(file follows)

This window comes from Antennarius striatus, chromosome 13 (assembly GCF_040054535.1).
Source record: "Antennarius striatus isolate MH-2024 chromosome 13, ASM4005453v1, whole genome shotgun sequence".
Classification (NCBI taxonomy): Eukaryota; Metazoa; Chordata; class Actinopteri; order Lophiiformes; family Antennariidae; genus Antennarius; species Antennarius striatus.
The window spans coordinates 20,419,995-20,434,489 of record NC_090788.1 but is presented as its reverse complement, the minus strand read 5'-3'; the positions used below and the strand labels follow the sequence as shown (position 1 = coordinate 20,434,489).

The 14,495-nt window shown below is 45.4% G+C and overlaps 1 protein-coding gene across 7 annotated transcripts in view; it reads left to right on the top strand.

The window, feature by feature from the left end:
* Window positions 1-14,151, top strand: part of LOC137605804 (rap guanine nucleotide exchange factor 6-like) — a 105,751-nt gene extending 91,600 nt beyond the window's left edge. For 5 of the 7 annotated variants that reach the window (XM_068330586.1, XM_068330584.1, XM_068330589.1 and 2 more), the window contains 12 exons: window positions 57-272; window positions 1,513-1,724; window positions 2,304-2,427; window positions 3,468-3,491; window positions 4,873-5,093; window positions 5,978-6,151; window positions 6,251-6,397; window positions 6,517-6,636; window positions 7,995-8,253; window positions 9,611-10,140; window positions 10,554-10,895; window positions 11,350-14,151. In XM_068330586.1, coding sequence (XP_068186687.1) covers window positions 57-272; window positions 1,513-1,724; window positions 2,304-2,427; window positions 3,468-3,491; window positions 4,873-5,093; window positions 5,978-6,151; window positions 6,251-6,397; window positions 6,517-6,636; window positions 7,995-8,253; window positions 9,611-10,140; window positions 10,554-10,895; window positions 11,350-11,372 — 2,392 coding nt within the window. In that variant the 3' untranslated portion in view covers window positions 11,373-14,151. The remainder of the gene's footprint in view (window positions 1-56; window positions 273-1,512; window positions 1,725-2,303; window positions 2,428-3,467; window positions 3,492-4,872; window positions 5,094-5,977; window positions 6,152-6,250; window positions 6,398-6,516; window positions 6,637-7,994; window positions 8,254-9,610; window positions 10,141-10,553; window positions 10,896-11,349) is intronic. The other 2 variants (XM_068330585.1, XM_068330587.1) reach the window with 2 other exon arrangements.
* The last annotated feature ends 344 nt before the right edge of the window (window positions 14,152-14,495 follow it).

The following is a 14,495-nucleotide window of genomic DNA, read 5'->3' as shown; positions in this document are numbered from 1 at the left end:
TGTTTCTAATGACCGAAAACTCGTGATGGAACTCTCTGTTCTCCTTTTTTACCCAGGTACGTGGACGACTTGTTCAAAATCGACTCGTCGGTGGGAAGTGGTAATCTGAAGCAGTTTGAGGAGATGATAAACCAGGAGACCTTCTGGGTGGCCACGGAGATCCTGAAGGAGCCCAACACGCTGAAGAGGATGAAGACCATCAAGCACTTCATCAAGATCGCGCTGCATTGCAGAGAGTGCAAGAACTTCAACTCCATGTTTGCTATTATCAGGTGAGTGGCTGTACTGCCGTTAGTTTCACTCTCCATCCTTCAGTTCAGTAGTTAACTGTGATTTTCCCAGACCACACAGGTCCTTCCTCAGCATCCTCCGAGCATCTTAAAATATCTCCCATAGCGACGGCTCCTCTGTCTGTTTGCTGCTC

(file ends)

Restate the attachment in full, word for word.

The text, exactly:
This window comes from Antennarius striatus, chromosome 13 (assembly GCF_040054535.1).
Source record: "Antennarius striatus isolate MH-2024 chromosome 13, ASM4005453v1, whole genome shotgun sequence".
Classification (NCBI taxonomy): Eukaryota; Metazoa; Chordata; class Actinopteri; order Lophiiformes; family Antennariidae; genus Antennarius; species Antennarius striatus.
The window spans coordinates 20,419,995-20,434,489 of record NC_090788.1 but is presented as its reverse complement, the minus strand read 5'-3'; the positions used below and the strand labels follow the sequence as shown (position 1 = coordinate 20,434,489).

The 14,495-nt window shown below is 45.4% G+C and overlaps 1 protein-coding gene across 7 annotated transcripts in view; it reads left to right on the top strand.

The window, feature by feature from the left end:
* Window positions 1-14,151, top strand: part of LOC137605804 (rap guanine nucleotide exchange factor 6-like) — a 105,751-nt gene extending 91,600 nt beyond the window's left edge. For 5 of the 7 annotated variants that reach the window (XM_068330586.1, XM_068330584.1, XM_068330589.1 and 2 more), the window contains 12 exons: window positions 57-272; window positions 1,513-1,724; window positions 2,304-2,427; window positions 3,468-3,491; window positions 4,873-5,093; window positions 5,978-6,151; window positions 6,251-6,397; window positions 6,517-6,636; window positions 7,995-8,253; window positions 9,611-10,140; window positions 10,554-10,895; window positions 11,350-14,151. In XM_068330586.1, coding sequence (XP_068186687.1) covers window positions 57-272; window positions 1,513-1,724; window positions 2,304-2,427; window positions 3,468-3,491; window positions 4,873-5,093; window positions 5,978-6,151; window positions 6,251-6,397; window positions 6,517-6,636; window positions 7,995-8,253; window positions 9,611-10,140; window positions 10,554-10,895; window positions 11,350-11,372 — 2,392 coding nt within the window. In that variant the 3' untranslated portion in view covers window positions 11,373-14,151. The remainder of the gene's footprint in view (window positions 1-56; window positions 273-1,512; window positions 1,725-2,303; window positions 2,428-3,467; window positions 3,492-4,872; window positions 5,094-5,977; window positions 6,152-6,250; window positions 6,398-6,516; window positions 6,637-7,994; window positions 8,254-9,610; window positions 10,141-10,553; window positions 10,896-11,349) is intronic. The other 2 variants (XM_068330585.1, XM_068330587.1) reach the window with 2 other exon arrangements.
* The last annotated feature ends 344 nt before the right edge of the window (window positions 14,152-14,495 follow it).

The following is a 14,495-nucleotide window of genomic DNA, read 5'->3' as shown; positions in this document are numbered from 1 at the left end:
TGTTTCTAATGACCGAAAACTCGTGATGGAACTCTCTGTTCTCCTTTTTTACCCAGGTACGTGGACGACTTGTTCAAAATCGACTCGTCGGTGGGAAGTGGTAATCTGAAGCAGTTTGAGGAGATGATAAACCAGGAGACCTTCTGGGTGGCCACGGAGATCCTGAAGGAGCCCAACACGCTGAAGAGGATGAAGACCATCAAGCACTTCATCAAGATCGCGCTGCATTGCAGAGAGTGCAAGAACTTCAACTCCATGTTTGCTATTATCAGGTGAGTGGCTGTACTGCCGTTAGTTTCACTCTCCATCCTTCAGTTCAGTAGTTAACTGTGATTTTCCCAGACCACACAGGTCCTTCCTCAGCATCCTCCGAGCATCTTAAAATATCTCCCATAGCGACGGCTCCTCTGTCTGTTTGCTGCTC